• Ken Kukec
        Posted August 26, 2017 at 11:47 am | Permalink

        I make Trump no better than even money still to be in office come the 2020 election, with much longer odds on his winning a second term. After all, even if he were to do equally as well as in the freakish 2016 election, I doubt 44% and minus 3 million votes would be enough to do the trick a second time.

        I wouldn’t be surprised to see Trump resign eventually, as the Russiagate noose tightens around his neck, if we can give him a soft landing spot, one from which he can claim victory — that he’s quitting the presidency on his own terms, rather being forced out of the White House. I don’t sense he’s much enjoying his time in office (other than at his rallies), and his support among establishment Republicans has already begun to crumble.

        • Ken Kukec
          Posted August 26, 2017 at 12:16 pm | Permalink

          Also, although I wish it on no one, we shouldn’t ignore the possibility that Trump, who is 71, might not survive one, let alone two, terms in office. He looks to me to be the type more likely to keel over than to fade away, especially with his unhealthy diet and utter lack of exercise. And we still have no real clue as to the state of his health, since he guards his medical records more circumspectly than he does state secrets. Have you noticed how unsteady he is in negotiating a flight of stairs?

      • Mark R.
        Posted August 26, 2017 at 12:58 pm | Permalink

        He won the electoral college by very narrowly winning WI, MI, MN and PA. Presently, all four of these states show him way down in the polls. If we get someone decent to run in 2020 (assuming this train wreck of a Presidency continues its wayward course) these states will not win him the electoral college. If Trump resigns or is impeached, I doubt Pence could win these states either. He’s forever sullied by his orange overlord.

        • Ken Kukec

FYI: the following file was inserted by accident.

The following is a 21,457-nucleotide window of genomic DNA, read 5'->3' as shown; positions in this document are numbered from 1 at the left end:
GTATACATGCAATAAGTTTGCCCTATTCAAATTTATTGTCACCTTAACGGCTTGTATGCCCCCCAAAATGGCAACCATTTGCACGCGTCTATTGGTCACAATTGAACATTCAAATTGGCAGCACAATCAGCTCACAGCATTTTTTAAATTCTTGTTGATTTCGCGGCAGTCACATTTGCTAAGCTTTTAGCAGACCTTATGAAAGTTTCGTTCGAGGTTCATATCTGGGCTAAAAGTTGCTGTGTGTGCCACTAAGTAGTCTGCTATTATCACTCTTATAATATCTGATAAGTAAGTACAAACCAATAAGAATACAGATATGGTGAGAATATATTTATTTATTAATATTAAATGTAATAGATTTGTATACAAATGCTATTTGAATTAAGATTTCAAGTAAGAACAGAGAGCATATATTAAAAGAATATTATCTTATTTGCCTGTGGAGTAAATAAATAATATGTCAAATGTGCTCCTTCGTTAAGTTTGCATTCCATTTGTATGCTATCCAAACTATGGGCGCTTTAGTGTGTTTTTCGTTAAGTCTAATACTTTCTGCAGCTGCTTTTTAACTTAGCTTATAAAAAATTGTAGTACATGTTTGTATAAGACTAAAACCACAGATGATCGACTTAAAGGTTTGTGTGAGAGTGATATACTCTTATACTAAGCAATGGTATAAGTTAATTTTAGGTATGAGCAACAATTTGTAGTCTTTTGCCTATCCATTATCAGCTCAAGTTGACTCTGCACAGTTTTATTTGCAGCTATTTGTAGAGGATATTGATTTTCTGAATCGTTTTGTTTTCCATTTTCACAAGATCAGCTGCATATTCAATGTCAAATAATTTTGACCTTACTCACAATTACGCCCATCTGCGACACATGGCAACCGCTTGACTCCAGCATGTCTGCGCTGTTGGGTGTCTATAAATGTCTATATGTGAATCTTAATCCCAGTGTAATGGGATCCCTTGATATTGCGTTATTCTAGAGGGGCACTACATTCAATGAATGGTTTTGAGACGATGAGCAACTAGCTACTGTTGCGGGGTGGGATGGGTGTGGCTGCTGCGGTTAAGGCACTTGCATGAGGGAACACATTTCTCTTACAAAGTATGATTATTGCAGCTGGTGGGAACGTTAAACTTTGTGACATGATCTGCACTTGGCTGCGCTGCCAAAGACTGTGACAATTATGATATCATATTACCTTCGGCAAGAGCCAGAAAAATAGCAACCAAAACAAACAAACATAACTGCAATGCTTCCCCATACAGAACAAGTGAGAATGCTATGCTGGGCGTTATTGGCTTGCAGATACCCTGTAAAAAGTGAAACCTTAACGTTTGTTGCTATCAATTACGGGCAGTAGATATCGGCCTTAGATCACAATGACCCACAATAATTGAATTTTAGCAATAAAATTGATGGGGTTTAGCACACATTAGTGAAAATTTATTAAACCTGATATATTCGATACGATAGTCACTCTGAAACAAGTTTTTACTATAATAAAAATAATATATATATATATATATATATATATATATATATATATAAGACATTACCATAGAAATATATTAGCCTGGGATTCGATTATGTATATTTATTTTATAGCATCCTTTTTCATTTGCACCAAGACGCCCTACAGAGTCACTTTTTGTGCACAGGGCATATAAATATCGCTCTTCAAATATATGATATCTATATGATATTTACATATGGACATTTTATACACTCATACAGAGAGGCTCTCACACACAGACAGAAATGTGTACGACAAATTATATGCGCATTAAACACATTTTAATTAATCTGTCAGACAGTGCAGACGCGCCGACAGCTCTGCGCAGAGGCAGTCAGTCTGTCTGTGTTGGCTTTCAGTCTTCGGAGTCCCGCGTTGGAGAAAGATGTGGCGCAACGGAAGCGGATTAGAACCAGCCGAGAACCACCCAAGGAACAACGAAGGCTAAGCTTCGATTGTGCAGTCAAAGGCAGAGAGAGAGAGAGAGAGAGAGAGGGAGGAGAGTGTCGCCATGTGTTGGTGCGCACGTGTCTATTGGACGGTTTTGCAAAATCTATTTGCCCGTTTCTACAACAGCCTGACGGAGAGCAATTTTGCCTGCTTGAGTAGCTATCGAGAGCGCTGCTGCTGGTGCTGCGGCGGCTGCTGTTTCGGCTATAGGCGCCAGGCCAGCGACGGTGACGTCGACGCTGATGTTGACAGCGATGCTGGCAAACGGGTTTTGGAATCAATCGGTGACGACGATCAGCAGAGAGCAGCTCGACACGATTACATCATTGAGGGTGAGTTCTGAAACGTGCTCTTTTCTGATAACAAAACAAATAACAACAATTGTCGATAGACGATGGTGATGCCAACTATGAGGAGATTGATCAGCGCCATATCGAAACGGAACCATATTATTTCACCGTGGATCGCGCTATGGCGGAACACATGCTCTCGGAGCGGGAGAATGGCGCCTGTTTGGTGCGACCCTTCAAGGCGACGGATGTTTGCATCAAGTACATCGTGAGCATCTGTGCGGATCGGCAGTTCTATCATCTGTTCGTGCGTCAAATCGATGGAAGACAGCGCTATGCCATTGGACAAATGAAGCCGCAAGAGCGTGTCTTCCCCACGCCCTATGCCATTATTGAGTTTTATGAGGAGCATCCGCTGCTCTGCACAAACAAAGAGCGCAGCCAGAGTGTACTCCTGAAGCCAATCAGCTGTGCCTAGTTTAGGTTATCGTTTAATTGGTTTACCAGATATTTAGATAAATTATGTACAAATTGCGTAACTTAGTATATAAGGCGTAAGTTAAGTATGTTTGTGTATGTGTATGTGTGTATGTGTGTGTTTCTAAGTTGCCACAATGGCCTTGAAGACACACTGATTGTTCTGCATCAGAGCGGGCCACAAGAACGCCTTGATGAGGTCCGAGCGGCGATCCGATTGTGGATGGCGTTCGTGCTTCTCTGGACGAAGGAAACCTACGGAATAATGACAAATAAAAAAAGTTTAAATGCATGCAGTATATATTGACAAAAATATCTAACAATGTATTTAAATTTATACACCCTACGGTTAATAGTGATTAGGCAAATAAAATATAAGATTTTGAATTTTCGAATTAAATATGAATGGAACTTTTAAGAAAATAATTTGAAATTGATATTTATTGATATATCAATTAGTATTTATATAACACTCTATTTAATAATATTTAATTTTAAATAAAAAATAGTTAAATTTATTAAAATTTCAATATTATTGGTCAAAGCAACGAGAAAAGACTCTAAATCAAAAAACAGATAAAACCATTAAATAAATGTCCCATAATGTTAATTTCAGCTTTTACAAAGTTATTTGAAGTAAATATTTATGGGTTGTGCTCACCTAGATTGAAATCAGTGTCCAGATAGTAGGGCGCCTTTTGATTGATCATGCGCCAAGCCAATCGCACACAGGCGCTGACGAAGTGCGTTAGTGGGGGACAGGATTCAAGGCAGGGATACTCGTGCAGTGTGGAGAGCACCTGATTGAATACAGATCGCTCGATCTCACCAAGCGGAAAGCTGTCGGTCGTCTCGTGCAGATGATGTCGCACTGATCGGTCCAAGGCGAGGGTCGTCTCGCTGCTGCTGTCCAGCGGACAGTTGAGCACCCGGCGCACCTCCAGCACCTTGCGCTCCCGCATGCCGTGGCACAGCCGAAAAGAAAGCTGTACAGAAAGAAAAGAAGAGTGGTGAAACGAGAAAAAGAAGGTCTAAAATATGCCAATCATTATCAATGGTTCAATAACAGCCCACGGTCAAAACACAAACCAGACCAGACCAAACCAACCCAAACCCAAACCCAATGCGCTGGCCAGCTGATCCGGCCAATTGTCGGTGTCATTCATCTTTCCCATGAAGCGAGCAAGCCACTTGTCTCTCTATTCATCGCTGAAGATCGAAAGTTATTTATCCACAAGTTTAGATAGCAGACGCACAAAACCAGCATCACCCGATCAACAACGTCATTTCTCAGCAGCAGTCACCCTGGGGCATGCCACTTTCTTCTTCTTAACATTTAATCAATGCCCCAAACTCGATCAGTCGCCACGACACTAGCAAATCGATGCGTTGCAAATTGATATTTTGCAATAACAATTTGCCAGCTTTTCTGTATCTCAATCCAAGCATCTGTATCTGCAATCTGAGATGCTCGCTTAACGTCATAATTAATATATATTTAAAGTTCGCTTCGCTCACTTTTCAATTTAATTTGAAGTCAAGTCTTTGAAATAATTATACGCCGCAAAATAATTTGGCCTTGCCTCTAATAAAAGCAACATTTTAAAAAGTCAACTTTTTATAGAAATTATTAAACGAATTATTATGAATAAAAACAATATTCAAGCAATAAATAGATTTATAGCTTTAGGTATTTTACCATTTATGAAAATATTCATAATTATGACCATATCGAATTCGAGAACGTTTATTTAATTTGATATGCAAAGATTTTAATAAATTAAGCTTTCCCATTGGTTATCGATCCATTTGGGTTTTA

Posted August 26, 2017 at 1:13 pm | Permalink

          Minnesota went for Hillary in 2016. Let us not traduce the Gopher State by suggesting otherwise. Doesn’t it have enough to live down with Jesse Ventura? 🙂

          • Mark R.
            Posted August 26, 2017 at 9:43 pm | Permalink

            I stand corrected Mr. Kukec, thanks. Jesse Ventura…ooof…perhaps a Trump harbinger.

  13. Historian
    Posted August 26, 2017 at 10:55 am | Permalink

    “Nearly 37% of Americans still like Trump’s performance. I’m not even going to try to understand that.”

    To get an idea of the type of voters that make up the Trump coalition, I would take a look at this comprehensive report, written by Emily Ekins for the Democracy Fund’s Voter Study Group. The report is entitled “The Five Types of Trump Voters: Who They Are and What They Believe.”

    KEY FINDINGS
    • This analysis finds five unique clusters of Trump voters: American
    Preservationists (20%), Staunch Conservatives (31%), Anti-Elites (19%), Free Marketeers (25%), and the Disengaged (5%).

    • There is no such thing as “one kind of Trump voter” who voted for him for one single reason. Many voted with enthusiasm for Trump while others held their noses and voted against Hillary Clinton.

    • Trump voters hold very different views on a wide variety of issues including immigration, race, American identity, moral traditionalism, trade, and economics.

    • Four issues distinguish Trump voters from non-Trump voters: attitudes toward Hillary Clinton, evaluations of the economy, views about illegal immigration, and
    views about and Muslim immigration.

    https://www.voterstudygroup.org/reports/2016-elections/the-five-types-trump-voters

    • Historian
      Posted August 26, 2017 at 11:11 am | Permalink

      I should add that Tom Edsall of the NYT thinks that white identity is the common thread that holds together Trump’s hardcore supporters. Understanding what went on in the 2016 election is still a subject of great debate despite or perhaps because of the extraordinary amount of data available to analyze it.

      • Ken Phelps
        Posted August 26, 2017 at 11:27 am | Permalink

        And who helped provide the white identity types with a “sauce for the goose” rhetorical rationale that race identity is a useful metric for almost any situation?

        Thanks, SJW’s. Democrats can’t make a very strong case that Republicans ought to publicly disavow Trump until they start doing the equivalent on their own authoritarian flank.

    • Ken Kukec
      Posted August 26, 2017 at 3:10 pm | Permalink

      These recent results from Public Policy Polling based on surveys of Trump voters are eye-opening as well.

  14. Posted August 26, 2017 at 10:55 am | Permalink

    I do think this should be seen not only as signalling to Mueller’s targets that they are safe, (and clearing the way for pardoning himself); but also as a further step in dismantling the rule of law.

    I understand why Americans judge his actions according to normal standards, and I don’t know what else they should do apart from feeling outraged, but this is not going to stop. Trump is dismantling civil society in the US.

  15. Randy schenck
    Posted August 26, 2017 at 10:58 am | Permalink